“Knowledge of Hope, Riches, Power” ( Ephesians 1: 18-19, HCSB ) by Carley Evans

Together with Paul, I pray you may:

Know the hope of His calling.

Know the glorious riches of His inheritance.

Know the immeasurable greatness of His power.

Know the working of His vast strength.

Know Him.

Know His power demonstrated in the Messiah’s resurrection from the dead.

Know He sits above all authorities and titles given, “not only in this age but also in the one to come.” (Ephesians 1:21)

Know He is appointed “head over everything for the church, which is His body.” (Ephesians 1:23)

Know once you were dead in your sins and trespasses.

Know now you are “alive with the Messiah even though [you] were dead.” (Ephesians 2:5)

Know “you are saved by grace!” (Ephesians 2:5)

Know “this is not from yourself; it is God’s gift.” (Ephesians 2:8)

How are you to know this hope, these riches, this power, this gift? Through “a spirit of wisdom and revelation” that is given to you by “the glorious Father,” “the God of our Lord Jesus Christ.” (Ephesians 1:17)

“Catching People” ( Luke 4: 42, HCSB ) by Carley Evans

Presumably at daybreak, Jesus is trying to find a deserted place. But people — actually crowds — “are searching for Him. They come to Him and try to keep Him from leaving them.” These crowds want Him to remain with them, at their beck and call, at their command. And, it is not as if Jesus does not love them or want to meet their needs. Rather, He says to them, “I must proclaim the good news about the kingdom of God to the other towns also, because I am sent for this purpose.” (Luke 4:43)

The night before, Jesus rebukes demons that shout out His true identity. He commands them not to speak “because they know He is the Messiah.” (Luke 4:41) So, on the one hand, Jesus proclaims “the kingdom of God is near” while on the other hand He silences those who know He is “the Son of God!” (Luke 4:41)

Jesus preaches of loving God above all, of having faith, of avoiding sin, of forgiving enemies, of setting aside self, of giving, of acceptance of others, of freedom from worry and oppression, of God’s favor. Simultaneously, Jesus forgives and heals. Jesus does not preach of Himself; rather He points people to the kingdom of God. He proclaims, “Worship the Lord your God, and serve Him only.” (Luke 4:8) And, He reminds, “Seek first the kingdom of God and His righteousness, and all things are provided for you.” (Matthew 6:33)

Jesus preaches the Word of God to the crowds pressing in to hear. Later, with a huge catch of fish amazing Simon Peter so that he falls at the Lord’s feet, Jesus tells him, “Don’t be afraid. From now on you will be catching people!” (Luke 5:10)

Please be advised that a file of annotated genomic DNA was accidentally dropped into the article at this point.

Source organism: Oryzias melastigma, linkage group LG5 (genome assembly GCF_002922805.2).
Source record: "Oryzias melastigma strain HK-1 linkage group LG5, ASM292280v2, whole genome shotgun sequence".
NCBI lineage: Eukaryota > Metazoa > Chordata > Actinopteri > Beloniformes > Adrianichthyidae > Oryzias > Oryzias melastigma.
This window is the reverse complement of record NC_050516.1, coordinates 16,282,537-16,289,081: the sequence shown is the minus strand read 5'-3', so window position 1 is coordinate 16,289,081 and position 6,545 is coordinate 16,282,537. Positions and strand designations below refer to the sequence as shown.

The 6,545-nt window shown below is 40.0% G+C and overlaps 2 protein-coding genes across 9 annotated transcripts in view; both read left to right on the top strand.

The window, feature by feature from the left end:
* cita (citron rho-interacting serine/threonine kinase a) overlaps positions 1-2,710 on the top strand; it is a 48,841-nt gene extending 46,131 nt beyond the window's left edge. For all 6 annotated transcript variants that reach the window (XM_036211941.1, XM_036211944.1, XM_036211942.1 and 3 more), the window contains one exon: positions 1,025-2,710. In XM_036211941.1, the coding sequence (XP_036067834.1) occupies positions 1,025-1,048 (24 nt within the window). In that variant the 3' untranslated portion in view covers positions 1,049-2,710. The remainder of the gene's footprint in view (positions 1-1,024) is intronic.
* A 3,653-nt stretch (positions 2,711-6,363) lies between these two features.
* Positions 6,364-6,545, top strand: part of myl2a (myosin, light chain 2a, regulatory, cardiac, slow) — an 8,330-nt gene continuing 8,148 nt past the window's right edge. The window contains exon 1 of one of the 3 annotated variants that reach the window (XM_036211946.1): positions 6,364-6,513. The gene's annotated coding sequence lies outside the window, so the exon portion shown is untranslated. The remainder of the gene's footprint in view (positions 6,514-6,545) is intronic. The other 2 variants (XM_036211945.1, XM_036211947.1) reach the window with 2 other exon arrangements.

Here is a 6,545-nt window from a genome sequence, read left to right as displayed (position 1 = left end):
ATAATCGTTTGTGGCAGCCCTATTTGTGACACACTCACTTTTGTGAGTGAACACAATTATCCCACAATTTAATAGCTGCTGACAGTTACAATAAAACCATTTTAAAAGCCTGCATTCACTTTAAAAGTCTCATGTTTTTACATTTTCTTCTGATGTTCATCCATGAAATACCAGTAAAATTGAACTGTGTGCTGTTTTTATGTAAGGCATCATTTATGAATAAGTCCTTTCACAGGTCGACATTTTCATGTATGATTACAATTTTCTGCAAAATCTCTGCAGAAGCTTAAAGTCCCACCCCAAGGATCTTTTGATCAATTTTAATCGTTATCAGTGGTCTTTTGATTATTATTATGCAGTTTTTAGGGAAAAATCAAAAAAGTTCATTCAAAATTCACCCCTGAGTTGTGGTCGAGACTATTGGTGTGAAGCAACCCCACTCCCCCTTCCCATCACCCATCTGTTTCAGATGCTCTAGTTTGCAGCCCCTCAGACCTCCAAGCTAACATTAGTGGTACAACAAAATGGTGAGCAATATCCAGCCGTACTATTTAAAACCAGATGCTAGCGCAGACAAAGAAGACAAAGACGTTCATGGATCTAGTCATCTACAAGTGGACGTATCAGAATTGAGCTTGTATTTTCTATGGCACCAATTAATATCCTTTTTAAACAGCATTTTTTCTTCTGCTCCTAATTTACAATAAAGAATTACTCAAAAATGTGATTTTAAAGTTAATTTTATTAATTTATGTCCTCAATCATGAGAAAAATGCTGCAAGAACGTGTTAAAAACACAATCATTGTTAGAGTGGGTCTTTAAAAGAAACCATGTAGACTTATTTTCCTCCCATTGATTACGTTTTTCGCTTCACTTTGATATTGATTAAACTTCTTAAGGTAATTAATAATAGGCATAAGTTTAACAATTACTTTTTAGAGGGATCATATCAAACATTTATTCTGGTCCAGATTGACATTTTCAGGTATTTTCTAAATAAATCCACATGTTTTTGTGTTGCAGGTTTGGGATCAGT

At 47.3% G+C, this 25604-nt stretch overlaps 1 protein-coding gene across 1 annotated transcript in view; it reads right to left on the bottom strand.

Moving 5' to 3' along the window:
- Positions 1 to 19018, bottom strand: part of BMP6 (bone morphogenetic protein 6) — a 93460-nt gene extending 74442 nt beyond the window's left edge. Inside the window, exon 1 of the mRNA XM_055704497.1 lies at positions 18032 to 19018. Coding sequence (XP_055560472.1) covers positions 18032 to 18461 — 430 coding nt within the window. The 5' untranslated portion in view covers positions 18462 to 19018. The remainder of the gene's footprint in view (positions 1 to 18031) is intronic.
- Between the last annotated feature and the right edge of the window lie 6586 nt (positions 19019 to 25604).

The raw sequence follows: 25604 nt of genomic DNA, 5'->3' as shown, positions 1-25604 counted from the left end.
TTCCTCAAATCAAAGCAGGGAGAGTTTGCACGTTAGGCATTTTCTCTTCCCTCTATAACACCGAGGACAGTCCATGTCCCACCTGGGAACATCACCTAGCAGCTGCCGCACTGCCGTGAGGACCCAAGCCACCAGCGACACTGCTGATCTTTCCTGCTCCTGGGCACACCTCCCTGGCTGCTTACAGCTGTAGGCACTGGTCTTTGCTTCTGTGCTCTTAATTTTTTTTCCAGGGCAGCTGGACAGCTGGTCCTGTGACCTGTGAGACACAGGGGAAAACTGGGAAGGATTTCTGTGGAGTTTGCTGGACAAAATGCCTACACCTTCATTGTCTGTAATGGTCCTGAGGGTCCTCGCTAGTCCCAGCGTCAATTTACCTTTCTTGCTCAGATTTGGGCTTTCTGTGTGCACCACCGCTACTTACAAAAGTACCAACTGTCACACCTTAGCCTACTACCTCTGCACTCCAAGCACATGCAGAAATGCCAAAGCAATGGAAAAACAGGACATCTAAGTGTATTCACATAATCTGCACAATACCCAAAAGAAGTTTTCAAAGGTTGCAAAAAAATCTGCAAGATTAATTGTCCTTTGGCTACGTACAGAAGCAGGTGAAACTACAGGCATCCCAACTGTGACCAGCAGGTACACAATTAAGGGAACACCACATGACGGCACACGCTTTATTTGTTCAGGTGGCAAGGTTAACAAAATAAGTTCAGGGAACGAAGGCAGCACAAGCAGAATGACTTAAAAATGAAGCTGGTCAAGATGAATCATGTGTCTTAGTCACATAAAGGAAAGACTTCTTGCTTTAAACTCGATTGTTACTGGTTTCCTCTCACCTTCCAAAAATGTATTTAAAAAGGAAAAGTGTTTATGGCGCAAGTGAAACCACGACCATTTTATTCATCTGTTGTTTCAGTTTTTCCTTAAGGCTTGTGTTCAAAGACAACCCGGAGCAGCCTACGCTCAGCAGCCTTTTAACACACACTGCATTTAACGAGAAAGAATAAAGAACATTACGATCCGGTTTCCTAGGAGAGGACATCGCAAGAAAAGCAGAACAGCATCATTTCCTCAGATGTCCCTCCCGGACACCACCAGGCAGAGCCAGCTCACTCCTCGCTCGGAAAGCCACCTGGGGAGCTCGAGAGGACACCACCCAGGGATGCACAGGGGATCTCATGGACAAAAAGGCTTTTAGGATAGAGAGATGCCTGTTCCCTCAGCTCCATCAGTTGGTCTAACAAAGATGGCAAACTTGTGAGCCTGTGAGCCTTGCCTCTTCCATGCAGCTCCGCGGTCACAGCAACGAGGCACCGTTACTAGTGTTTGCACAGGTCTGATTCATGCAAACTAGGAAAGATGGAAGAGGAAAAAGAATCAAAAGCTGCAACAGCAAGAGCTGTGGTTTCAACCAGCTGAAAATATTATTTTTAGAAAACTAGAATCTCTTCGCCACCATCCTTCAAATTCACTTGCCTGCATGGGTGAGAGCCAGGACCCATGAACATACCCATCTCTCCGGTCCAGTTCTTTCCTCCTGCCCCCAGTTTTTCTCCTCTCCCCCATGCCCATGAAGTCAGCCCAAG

Jesus catches people for the kingdom of God. For this purpose, He comes to earth.

“Of No Effect” ( Ephesians 2: 15, HCSB ) by Carley Evans

Jesus “makes of no effect the law consisting of commands and expressed in regulations, so that He may create in Himself one new man from the two [groups – Jews and Gentiles], resulting in peace. He does this so that He may reconcile both to God in one body through the cross and put the hostility to death by it.” (Ephesians 2:15-16)

Jesus puts “the hostility to death.” He makes Gentiles “no longer foreigners and strangers, but fellow citizens with the saints, and members of God’s household.” (Ephesians 2:19) Today, it is easy (at least in the western world) to forget that the Jewish people are the chosen people of God. He selects one individual to favor — Abram, and through his offspring, one people. Everyone who is not of Abram is rejected; that is, until Jesus.

Once Jesus reconciles the Jew and Gentile, there is peace. Up until that event, there is violence. “When the Messiah comes, He proclaims the good news of peace to you who are far away and peace to those who are near. For through Him we both have access by one Spirit to the Father.” (Ephesians 2:17) “The Gentiles are co-heirs, members of the same body, and partners of the promise in Christ Jesus through the gospel.” (Ephesians 3:6)

This peace — this reconciliation — emerges from the law having lost its effect — the law no longer provides the means to pleasing God, reaching God. Only grace permits entrance to the Holy — only through “the incalculable riches of the Messiah” (Ephesians 3:8) do we stand justified before God. The law is of no effect.

“Open Talk” ( Mark 8: 32, HCSB ) by Carley Evans

While traveling between villages, Jesus asks His disciples who the people believe He is. They say, “John the Baptist; others, Elijah; and still others, one of the prophets.” (Mark 8:28) Oddly enough, these opinions of Jesus’ true identity show that belief in resurrection from the dead is not an issue for “the people.”

Jesus then asks the disciples, “But you, who do you say that I am?” (Mark 8:29) And Peter’s response is immediate. Peter calls Jesus “the Messiah!” (Mark 8:30) Jesus warns Peter and the disciples to keep this information to themselves.

As they continue, Jesus begins to teach them about His upcoming rejection, trial, scourging, crucifixion, and His ultimate triumph: His resurrection. “He is openly talking about this.” (Mark 8:32) And this bothers Peter so much that he takes Jesus aside. “Come here, Jesus.” He “begins to rebuke Him.” (Mark 8:32)